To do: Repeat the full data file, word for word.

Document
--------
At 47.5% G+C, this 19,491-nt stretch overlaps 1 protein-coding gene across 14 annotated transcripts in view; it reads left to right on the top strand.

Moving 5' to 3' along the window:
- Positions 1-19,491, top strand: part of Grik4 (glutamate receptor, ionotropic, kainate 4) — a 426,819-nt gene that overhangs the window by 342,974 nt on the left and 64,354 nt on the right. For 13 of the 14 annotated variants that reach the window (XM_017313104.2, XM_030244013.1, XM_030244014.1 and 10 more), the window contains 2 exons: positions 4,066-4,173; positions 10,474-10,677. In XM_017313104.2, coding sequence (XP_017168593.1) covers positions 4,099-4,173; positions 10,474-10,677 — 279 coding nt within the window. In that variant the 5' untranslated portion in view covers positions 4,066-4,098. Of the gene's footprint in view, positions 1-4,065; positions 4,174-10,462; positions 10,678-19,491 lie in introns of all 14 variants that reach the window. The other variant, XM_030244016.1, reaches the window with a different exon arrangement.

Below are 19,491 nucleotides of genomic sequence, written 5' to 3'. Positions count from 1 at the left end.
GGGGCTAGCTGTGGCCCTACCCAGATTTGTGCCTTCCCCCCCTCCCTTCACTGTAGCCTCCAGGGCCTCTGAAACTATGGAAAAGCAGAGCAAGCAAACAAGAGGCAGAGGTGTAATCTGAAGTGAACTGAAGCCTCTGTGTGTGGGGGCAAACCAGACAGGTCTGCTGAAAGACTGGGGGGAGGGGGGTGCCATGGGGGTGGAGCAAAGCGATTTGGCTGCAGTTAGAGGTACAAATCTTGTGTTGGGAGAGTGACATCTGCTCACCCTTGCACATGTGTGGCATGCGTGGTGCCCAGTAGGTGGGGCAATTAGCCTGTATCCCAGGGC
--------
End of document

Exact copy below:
At 47.5% G+C, this 19,491-nt stretch overlaps 1 protein-coding gene across 14 annotated transcripts in view; it reads left to right on the top strand.

Moving 5' to 3' along the window:
- Positions 1-19,491, top strand: part of Grik4 (glutamate receptor, ionotropic, kainate 4) — a 426,819-nt gene that overhangs the window by 342,974 nt on the left and 64,354 nt on the right. For 13 of the 14 annotated variants that reach the window (XM_017313104.2, XM_030244013.1, XM_030244014.1 and 10 more), the window contains 2 exons: positions 4,066-4,173; positions 10,474-10,677. In XM_017313104.2, coding sequence (XP_017168593.1) covers positions 4,099-4,173; positions 10,474-10,677 — 279 coding nt within the window. In that variant the 5' untranslated portion in view covers positions 4,066-4,098. Of the gene's footprint in view, positions 1-4,065; positions 4,174-10,462; positions 10,678-19,491 lie in introns of all 14 variants that reach the window. The other variant, XM_030244016.1, reaches the window with a different exon arrangement.

Below are 19,491 nucleotides of genomic sequence, written 5' to 3'. Positions count from 1 at the left end.
GGGGCTAGCTGTGGCCCTACCCAGATTTGTGCCTTCCCCCCCTCCCTTCACTGTAGCCTCCAGGGCCTCTGAAACTATGGAAAAGCAGAGCAAGCAAACAAGAGGCAGAGGTGTAATCTGAAGTGAACTGAAGCCTCTGTGTGTGGGGGCAAACCAGACAGGTCTGCTGAAAGACTGGGGGGAGGGGGGTGCCATGGGGGTGGAGCAAAGCGATTTGGCTGCAGTTAGAGGTACAAATCTTGTGTTGGGAGAGTGACATCTGCTCACCCTTGCACATGTGTGGCATGCGTGGTGCCCAGTAGGTGGGGCAATTAGCCTGTATCCCAGGGC